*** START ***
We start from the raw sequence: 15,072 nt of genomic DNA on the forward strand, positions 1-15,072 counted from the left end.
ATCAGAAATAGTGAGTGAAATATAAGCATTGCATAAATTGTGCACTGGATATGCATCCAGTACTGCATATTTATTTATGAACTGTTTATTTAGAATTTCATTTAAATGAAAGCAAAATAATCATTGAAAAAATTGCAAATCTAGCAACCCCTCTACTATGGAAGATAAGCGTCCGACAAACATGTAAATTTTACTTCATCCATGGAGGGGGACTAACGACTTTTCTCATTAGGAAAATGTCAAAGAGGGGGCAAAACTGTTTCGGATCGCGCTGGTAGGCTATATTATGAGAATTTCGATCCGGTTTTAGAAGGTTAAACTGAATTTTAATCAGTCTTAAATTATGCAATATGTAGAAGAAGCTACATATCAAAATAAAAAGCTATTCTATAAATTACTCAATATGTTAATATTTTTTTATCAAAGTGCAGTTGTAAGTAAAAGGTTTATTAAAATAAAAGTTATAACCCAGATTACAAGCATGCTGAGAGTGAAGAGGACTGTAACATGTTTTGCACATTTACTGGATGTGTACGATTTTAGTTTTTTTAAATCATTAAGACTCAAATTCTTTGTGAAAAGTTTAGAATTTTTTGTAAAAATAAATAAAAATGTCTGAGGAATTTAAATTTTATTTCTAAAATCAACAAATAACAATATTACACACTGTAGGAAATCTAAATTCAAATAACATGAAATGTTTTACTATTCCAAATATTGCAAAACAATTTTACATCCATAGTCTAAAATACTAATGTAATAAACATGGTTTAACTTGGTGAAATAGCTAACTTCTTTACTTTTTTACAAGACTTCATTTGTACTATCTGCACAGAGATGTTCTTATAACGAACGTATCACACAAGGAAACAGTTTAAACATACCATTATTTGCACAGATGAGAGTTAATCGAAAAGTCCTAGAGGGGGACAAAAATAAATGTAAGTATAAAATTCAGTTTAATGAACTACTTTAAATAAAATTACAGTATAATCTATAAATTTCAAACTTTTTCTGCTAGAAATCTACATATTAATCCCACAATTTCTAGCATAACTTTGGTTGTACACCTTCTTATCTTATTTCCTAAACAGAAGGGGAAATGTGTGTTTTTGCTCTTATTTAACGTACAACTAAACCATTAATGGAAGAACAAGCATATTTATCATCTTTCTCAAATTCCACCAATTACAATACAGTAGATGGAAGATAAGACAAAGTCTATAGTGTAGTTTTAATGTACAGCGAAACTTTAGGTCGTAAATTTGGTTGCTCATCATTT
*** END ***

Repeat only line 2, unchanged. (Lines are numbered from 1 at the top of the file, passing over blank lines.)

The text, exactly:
ATCAGAAATAGTGAGTGAAATATAAGCATTGCATAAATTGTGCACTGGATATGCATCCAGTACTGCATATTTATTTATGAACTGTTTATTTAGAATTTCATTTAAATGAAAGCAAAATAATCATTGAAAAAATTGCAAATCTAGCAACCCCTCTACTATGGAAGATAAGCGTCCGACAAACATGTAAATTTTACTTCATCCATGGAGGGGGACTAACGACTTTTCTCATTAGGAAAATGTCAAAGAGGGGGCAAAACTGTTTCGGATCGCGCTGGTAGGCTATATTATGAGAATTTCGATCCGGTTTTAGAAGGTTAAACTGAATTTTAATCAGTCTTAAATTATGCAATATGTAGAAGAAGCTACATATCAAAATAAAAAGCTATTCTATAAATTACTCAATATGTTAATATTTTTTTATCAAAGTGCAGTTGTAAGTAAAAGGTTTATTAAAATAAAAGTTATAACCCAGATTACAAGCATGCTGAGAGTGAAGAGGACTGTAACATGTTTTGCACATTTACTGGATGTGTACGATTTTAGTTTTTTTAAATCATTAAGACTCAAATTCTTTGTGAAAAGTTTAGAATTTTTTGTAAAAATAAATAAAAATGTCTGAGGAATTTAAATTTTATTTCTAAAATCAACAAATAACAATATTACACACTGTAGGAAATCTAAATTCAAATAACATGAAATGTTTTACTATTCCAAATATTGCAAAACAATTTTACATCCATAGTCTAAAATACTAATGTAATAAACATGGTTTAACTTGGTGAAATAGCTAACTTCTTTACTTTTTTACAAGACTTCATTTGTACTATCTGCACAGAGATGTTCTTATAACGAACGTATCACACAAGGAAACAGTTTAAACATACCATTATTTGCACAGATGAGAGTTAATCGAAAAGTCCTAGAGGGGGACAAAAATAAATGTAAGTATAAAATTCAGTTTAATGAACTACTTTAAATAAAATTACAGTATAATCTATAAATTTCAAACTTTTTCTGCTAGAAATCTACATATTAATCCCACAATTTCTAGCATAACTTTGGTTGTACACCTTCTTATCTTATTTCCTAAACAGAAGGGGAAATGTGTGTTTTTGCTCTTATTTAACGTACAACTAAACCATTAATGGAAGAACAAGCATATTTATCATCTTTCTCAAATTCCACCAATTACAATACAGTAGATGGAAGATAAGACAAAGTCTATAGTGTAGTTTTAATGTACAGCGAAACTTTAGGTCGTAAATTTGGTTGCTCATCATTT